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4. Polish on Story Arc and Delivery
While it sounds strange to say that a game, which from the beginning was based upon a story world, did not have as much time for polish on the story as we would like, this is in fact the truth. Some parts of the story evolved in my mind as time went by, or I found that as the team moved forward into the tactical aspects of the project more clarity was required on the story than I had originally accounted for.
Again, we did focus on the story, but I think that in hindsight we wished that we would have spent some more time on how players experienced the "end." We focused a lot on raising the bar at the beginning and drawing the players into the story, but we didn't achieve as much "punch" as we would have liked to for the game's conclusion.
Additionally, despite our efforts to design an appealing set of characters in both our mortal and fairy worlds, we found that the emotional connection did not completely match our expectation. We relied on the cinematics to propel the story forward and on the diary and dream jewels to provide a mechanism for players to uncover more information about the characters and backstory of Dream Chronicles world, but some of the feedback that we've received is that the delivery was too subtle.
This is an area that we took immediately as a major focus for Dream Chronicles 2: The Eternal Maze and from early indications is an area where we have improved dramatically.
5. Letting Go of the Final Marketing Was Tough
Dream Chronicles was the passionate "dream" of many people, and it was tough to see it through some of the creative challenges required to bring it to market. We struggled at times to gain consensus among the various internal and external teams on a number of non-game related issues.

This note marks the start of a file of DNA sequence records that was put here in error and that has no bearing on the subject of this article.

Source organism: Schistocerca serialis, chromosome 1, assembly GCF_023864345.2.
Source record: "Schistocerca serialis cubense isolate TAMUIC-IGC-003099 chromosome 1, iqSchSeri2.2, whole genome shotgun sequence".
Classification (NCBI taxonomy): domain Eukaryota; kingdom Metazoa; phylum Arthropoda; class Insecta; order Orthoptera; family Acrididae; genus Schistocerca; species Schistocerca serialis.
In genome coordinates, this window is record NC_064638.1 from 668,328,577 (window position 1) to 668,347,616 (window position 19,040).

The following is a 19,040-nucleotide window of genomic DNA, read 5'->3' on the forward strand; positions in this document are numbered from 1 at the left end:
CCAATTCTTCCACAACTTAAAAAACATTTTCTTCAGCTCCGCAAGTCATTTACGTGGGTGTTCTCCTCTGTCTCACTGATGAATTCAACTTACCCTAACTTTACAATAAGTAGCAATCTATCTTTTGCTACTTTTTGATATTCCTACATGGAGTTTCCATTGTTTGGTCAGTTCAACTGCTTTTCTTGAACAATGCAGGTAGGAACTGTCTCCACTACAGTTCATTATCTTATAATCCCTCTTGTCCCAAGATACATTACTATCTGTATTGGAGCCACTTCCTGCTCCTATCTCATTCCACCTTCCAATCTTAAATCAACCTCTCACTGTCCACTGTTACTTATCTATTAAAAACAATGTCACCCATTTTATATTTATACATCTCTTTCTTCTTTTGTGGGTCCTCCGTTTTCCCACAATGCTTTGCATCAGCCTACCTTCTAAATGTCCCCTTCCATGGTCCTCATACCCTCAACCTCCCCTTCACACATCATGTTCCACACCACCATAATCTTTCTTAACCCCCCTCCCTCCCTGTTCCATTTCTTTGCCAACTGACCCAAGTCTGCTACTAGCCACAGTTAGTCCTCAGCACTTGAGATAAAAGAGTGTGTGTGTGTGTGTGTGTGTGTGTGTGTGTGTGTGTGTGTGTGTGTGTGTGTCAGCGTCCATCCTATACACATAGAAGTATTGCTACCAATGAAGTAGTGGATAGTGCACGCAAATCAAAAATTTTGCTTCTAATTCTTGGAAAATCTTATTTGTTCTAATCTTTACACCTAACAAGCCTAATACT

Originally the game had been called simply Dream, which we loved because of the many ways that such a name could be interpreted. To my team at Kat Games it was a single, powerful word that signified what the game represented to us. Along with PlayFirst, we brainstormed a number of different ways to develop a name that could be protected, hint at a full series of adventure products, and continue to evoke the "feeling" we had intended with the original name.
There was also a challenge that we faced around how to best represent the game in the marketing collateral used to sell it in the online space. As a downloadable game, there were different opinions about how to best translate the beautiful Art Nouveau style from the game into clear and legible assets that would "pop" on the virtual shelf.
Ultimately, we trusted the points that our publishing partner made in this area and went with their recommendations. After many collaborative sessions with PlayFirst, we also chose the final title, Dream Chronicles.
In the end, we discovered that Dream Chronicles resonated with the casual games audience and helped achieve its status as a notable casual game -- and now, a franchise.
There were a few key lessons I took away from this project. First of all, be sure and find a publisher you trust and who shares your vision. Secondly, if you want to do something truly innovative, plan for unexpected costs and longer timelines (you'll need it as you learn what works).
Lastly, rely on your gut instinct on what you think works, rely on others who can provide support and expertise, but ultimately keep the "dream" alive to make your once-in-a-lifetime project a reality. It won't be easy, but it can be worth it!
Total development staff: Four (Kat Games), Two outsourcing companies
Length of development: 12 months, including 4 months for prototype
Development hardware: PC 2.2 core DUO, 2 GB RAM, 240 GB HD, 256 MB graphics card
Development software: Visual C++ Photoshop 3D MAX, Flash